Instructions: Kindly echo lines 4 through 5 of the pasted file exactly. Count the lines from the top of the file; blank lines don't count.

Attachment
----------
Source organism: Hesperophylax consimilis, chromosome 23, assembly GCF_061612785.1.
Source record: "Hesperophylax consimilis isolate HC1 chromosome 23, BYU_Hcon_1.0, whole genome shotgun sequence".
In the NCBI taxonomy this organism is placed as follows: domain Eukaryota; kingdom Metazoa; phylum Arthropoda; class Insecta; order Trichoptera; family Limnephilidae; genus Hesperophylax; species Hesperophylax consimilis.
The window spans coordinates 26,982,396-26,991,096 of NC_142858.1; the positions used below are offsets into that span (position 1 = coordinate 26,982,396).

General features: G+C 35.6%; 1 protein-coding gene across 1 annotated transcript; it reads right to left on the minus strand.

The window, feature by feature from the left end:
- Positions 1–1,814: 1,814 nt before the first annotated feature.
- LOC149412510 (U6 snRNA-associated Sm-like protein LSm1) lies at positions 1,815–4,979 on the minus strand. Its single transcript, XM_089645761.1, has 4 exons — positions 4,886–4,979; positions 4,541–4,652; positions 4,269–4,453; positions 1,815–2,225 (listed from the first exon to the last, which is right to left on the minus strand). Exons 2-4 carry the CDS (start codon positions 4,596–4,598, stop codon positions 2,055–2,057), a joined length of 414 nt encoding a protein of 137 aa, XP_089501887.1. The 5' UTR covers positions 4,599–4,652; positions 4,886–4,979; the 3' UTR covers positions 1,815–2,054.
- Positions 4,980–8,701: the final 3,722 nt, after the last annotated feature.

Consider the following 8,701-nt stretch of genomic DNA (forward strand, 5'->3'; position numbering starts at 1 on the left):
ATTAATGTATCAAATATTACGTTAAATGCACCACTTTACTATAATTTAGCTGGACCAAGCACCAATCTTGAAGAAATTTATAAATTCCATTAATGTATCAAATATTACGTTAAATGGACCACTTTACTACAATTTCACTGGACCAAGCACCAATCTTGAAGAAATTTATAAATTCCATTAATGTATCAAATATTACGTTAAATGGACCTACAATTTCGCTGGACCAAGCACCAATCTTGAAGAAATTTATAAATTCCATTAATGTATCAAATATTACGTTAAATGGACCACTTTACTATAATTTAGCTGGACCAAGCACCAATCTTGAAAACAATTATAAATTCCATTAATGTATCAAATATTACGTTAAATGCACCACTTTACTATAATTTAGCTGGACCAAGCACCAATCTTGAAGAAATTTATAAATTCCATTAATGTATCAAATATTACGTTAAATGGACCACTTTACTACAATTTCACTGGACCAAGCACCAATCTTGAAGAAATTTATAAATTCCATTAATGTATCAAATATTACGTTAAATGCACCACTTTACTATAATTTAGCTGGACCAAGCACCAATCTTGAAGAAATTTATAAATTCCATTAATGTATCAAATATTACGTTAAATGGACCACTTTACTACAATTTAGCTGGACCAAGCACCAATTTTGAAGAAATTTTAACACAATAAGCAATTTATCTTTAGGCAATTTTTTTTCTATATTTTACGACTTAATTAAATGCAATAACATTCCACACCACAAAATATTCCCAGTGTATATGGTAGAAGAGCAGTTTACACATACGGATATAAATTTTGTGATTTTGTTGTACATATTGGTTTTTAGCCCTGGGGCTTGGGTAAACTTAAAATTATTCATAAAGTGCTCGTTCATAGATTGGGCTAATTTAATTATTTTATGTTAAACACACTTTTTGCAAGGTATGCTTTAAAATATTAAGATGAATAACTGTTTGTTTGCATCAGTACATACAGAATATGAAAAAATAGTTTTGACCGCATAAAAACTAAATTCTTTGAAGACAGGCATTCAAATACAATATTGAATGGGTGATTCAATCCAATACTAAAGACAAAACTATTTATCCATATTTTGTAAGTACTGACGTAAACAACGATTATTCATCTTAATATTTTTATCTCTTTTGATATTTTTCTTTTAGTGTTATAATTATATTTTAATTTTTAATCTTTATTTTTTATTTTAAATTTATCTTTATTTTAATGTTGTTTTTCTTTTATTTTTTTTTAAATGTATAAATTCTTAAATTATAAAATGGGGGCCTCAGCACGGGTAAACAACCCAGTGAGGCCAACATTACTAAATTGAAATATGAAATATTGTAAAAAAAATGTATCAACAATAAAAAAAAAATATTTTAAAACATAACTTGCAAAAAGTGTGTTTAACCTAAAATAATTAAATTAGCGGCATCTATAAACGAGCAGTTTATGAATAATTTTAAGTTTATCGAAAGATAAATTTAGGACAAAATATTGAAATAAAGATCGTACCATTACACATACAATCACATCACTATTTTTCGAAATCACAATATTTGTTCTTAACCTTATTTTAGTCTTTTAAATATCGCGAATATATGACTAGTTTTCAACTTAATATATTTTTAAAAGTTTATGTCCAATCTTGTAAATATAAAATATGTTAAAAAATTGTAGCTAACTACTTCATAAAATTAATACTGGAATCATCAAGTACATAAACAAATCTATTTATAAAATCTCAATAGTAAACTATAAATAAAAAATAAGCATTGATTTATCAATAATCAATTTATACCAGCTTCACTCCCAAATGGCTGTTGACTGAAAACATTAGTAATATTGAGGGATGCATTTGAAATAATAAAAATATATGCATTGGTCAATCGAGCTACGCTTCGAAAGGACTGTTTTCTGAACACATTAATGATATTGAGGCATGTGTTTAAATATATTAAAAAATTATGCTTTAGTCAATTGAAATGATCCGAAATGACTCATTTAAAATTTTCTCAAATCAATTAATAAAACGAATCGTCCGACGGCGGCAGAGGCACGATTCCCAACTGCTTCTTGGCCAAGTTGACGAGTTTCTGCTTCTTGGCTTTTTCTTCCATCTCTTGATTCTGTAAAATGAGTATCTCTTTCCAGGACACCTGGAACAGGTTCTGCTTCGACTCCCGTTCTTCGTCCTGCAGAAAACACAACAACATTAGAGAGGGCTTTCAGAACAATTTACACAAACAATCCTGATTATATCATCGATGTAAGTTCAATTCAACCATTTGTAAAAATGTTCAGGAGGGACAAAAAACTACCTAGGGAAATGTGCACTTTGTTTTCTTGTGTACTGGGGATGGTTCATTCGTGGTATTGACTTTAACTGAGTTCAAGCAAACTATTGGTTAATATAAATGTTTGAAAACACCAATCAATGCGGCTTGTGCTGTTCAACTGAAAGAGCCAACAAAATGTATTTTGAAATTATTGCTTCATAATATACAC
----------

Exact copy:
The window spans coordinates 26,982,396-26,991,096 of NC_142858.1; the positions used below are offsets into that span (position 1 = coordinate 26,982,396).

General features: G+C 35.6%; 1 protein-coding gene across 1 annotated transcript; it reads right to left on the minus strand.